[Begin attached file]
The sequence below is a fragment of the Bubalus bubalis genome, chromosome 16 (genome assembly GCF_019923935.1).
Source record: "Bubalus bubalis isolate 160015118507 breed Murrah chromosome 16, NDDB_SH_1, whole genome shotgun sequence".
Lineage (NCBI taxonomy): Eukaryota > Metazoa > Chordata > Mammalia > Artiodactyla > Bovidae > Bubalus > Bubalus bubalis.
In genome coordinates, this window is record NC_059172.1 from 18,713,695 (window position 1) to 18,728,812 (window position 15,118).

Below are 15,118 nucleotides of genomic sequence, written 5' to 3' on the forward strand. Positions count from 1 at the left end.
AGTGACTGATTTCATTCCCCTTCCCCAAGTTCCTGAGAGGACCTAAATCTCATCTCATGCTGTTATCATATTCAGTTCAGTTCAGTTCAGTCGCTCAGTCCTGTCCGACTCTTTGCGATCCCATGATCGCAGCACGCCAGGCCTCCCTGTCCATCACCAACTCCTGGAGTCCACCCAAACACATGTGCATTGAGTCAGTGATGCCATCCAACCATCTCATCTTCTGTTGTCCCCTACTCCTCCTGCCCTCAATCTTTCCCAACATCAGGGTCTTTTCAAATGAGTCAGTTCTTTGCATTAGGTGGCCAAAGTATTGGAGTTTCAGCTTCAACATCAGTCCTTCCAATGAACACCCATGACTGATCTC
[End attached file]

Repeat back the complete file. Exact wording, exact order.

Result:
The sequence below is a fragment of the Bubalus bubalis genome, chromosome 16 (genome assembly GCF_019923935.1).
Source record: "Bubalus bubalis isolate 160015118507 breed Murrah chromosome 16, NDDB_SH_1, whole genome shotgun sequence".
Lineage (NCBI taxonomy): Eukaryota > Metazoa > Chordata > Mammalia > Artiodactyla > Bovidae > Bubalus > Bubalus bubalis.
In genome coordinates, this window is record NC_059172.1 from 18,713,695 (window position 1) to 18,728,812 (window position 15,118).

Below are 15,118 nucleotides of genomic sequence, written 5' to 3' on the forward strand. Positions count from 1 at the left end.
AGTGACTGATTTCATTCCCCTTCCCCAAGTTCCTGAGAGGACCTAAATCTCATCTCATGCTGTTATCATATTCAGTTCAGTTCAGTTCAGTCGCTCAGTCCTGTCCGACTCTTTGCGATCCCATGATCGCAGCACGCCAGGCCTCCCTGTCCATCACCAACTCCTGGAGTCCACCCAAACACATGTGCATTGAGTCAGTGATGCCATCCAACCATCTCATCTTCTGTTGTCCCCTACTCCTCCTGCCCTCAATCTTTCCCAACATCAGGGTCTTTTCAAATGAGTCAGTTCTTTGCATTAGGTGGCCAAAGTATTGGAGTTTCAGCTTCAACATCAGTCCTTCCAATGAACACCCATGACTGATCTC